Statistical Data:

Draft:    26.5 feet (8.08 meters) mean and 31 feet (9.45 meters) under sonar dome.

Length:  532.8 feet (162.4 meters) waterline and 567 feet (172.8 meters) overall.

Width:   55 feet (16.8 meters)

Displacement: 8,910 tons standard and 9,466 tons fully loaded.

Cargo: 200 tons (181.4 metric tons) of nonessential equipment and supplies. Each enlisted crew member has a small locker for personal items and uniforms. Ship’s officers have more space for personal items. Most of the ship’s spaces are taken up by extra ammo, armor, troops, weapons, and engines.

Power System: Originally conventional gas turbine propulsion, converted to four fusion turbines reactors with an average life span of 15 years.

Black Market Price: Golden Age Weaponsmiths has sold their converted cruiser for 280 million credits to outside interests but it is believed that they charged the Coalition between 200 and 250 million credits each ship. Cost does not include embarked craft and power armors.


Weapon Systems:

  1. Two (2) MK 45 Single Barrel Five Inch (127 mm) Naval Gun: The ship mounts one five inch gun on the bow and one on fantail of the ship. The gun is very reliable although it fires at a relatively slow rate (20 rounds per minute). The gun was carried on many ship classes until well into the twenty first century. The guns can be used against other ships, against ground targets, and against aircraft. The five inch guns can also use rocket assisted projectiles for extended range.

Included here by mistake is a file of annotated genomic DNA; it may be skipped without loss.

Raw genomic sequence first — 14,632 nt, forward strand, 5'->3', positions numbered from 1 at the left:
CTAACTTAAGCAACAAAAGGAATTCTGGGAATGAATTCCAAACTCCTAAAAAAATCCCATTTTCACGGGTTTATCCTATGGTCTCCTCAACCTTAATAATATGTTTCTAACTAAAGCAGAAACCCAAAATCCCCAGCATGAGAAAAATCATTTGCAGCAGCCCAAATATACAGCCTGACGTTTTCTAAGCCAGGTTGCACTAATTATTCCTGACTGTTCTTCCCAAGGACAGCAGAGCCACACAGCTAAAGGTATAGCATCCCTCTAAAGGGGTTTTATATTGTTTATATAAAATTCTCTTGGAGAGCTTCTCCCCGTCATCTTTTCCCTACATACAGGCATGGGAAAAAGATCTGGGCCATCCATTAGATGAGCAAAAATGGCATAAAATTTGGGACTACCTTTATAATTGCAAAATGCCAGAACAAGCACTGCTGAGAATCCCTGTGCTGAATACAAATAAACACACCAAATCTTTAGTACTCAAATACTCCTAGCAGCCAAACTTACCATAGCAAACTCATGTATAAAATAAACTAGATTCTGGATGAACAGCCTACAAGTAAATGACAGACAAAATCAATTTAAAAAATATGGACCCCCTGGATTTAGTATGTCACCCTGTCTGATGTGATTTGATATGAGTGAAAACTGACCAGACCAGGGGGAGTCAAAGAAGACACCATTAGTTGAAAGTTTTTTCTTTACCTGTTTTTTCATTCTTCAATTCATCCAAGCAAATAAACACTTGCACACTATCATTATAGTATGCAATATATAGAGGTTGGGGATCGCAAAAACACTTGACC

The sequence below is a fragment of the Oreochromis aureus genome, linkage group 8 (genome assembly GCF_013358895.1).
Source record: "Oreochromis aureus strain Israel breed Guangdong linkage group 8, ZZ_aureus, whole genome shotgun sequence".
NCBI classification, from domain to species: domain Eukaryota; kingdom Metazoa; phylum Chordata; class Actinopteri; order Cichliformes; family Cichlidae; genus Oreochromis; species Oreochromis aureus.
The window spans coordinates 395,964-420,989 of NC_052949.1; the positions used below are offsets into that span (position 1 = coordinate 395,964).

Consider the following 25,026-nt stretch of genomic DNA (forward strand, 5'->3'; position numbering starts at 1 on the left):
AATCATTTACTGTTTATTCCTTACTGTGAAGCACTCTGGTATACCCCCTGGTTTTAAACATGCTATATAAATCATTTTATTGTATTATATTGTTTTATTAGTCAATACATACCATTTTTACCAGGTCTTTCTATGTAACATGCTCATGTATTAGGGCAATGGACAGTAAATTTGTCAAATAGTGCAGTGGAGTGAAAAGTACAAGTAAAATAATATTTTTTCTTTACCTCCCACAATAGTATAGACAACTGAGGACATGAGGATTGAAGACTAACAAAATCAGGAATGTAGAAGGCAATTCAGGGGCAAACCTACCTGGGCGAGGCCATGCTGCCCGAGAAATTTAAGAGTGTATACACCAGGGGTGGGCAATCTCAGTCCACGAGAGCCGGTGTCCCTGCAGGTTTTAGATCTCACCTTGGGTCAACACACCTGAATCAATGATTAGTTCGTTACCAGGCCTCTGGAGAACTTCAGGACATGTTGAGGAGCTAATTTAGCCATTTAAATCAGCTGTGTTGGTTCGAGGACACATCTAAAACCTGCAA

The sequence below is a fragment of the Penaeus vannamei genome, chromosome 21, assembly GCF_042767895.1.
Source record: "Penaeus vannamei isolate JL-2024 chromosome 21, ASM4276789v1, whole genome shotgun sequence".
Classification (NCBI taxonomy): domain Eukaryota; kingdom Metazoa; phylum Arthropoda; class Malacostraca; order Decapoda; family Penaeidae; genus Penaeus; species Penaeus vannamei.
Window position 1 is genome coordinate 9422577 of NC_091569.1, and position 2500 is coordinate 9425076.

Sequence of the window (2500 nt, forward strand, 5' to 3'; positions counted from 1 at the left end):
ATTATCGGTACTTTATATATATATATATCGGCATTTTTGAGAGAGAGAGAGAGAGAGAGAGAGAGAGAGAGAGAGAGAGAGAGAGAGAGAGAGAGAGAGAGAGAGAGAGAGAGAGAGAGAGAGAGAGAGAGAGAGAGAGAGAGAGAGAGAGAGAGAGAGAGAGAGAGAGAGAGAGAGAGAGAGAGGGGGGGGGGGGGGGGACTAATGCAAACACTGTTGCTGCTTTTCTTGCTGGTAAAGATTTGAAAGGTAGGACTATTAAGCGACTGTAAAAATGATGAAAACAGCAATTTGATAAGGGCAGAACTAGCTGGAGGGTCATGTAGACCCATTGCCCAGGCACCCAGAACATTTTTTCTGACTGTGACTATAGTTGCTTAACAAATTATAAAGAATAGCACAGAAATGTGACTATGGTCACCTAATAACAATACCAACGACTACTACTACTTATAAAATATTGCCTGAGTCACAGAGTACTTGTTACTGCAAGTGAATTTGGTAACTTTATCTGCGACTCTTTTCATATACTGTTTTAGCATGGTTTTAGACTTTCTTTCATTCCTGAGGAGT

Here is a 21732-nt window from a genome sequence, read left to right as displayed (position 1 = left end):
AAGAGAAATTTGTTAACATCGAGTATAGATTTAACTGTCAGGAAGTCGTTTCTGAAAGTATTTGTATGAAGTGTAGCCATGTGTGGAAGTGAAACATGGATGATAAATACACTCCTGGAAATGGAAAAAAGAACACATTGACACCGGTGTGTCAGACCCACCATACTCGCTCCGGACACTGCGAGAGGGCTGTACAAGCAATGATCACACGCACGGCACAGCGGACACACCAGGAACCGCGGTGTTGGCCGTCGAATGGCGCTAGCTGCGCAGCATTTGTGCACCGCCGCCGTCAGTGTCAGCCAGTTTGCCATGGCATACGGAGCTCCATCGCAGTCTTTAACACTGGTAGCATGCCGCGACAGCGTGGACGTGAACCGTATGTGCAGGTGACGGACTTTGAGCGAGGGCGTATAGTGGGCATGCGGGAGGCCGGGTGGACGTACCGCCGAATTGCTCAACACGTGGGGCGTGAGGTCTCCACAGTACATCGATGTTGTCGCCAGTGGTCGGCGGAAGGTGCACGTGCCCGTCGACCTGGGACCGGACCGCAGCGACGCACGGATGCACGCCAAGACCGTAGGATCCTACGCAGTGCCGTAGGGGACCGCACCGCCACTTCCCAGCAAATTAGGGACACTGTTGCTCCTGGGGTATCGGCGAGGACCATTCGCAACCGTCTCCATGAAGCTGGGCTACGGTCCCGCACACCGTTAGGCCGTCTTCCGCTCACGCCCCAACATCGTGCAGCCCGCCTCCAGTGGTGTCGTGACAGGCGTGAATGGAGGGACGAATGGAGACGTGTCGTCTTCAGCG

Maximum Effective Range: 12 miles (10.4 nautical miles/19.3 km) for standard projectiles, 20 miles (17.4 nautical miles/32.2 km) for rocket propelled rounds.

    Mega-Damage: Standard Projectiles: 2D6x10 to a blast radius of 25 feet (7.7 meters) for High Explosive, 3D6x10 to a blast radius of 6 feet (2 meters) for High Explosive Armor Piercing, and 4D6x10 to a blast radius of 25 feet (7.7 meters) for Plasma. Rocket projectiles: 2D4x10 to a blast radius of 20 feet (6.1 meters) for High Explosive, 2D6x10 to a blast radius of 4 feet (1.2 meters) for High Explosive Armor Piercing, and 3D6x10 to a blast radius of 20 feet (6.1 meters) for Plasma. Use the statistics for 105 mm artillery warheads (Go to Battlefield Artillery for Rifts for more information - standard or rocket assisted as appropriate) when using artillery rounds.

    Rate of Fire: Five (5) shots per cannon per melee.

    Payload: 600 rounds each. Ship normally carries usually carries 150 High Explosive, 150 High Explosive Armor Piercing, 150 Plasma, 50 Rocket Propelled High Explosive, 50 Rocket Propelled High Explosive Armor Piercing, and 50 Rocket Propelled Plasma rounds. The ship will carry special rounds when employed in artillery roles.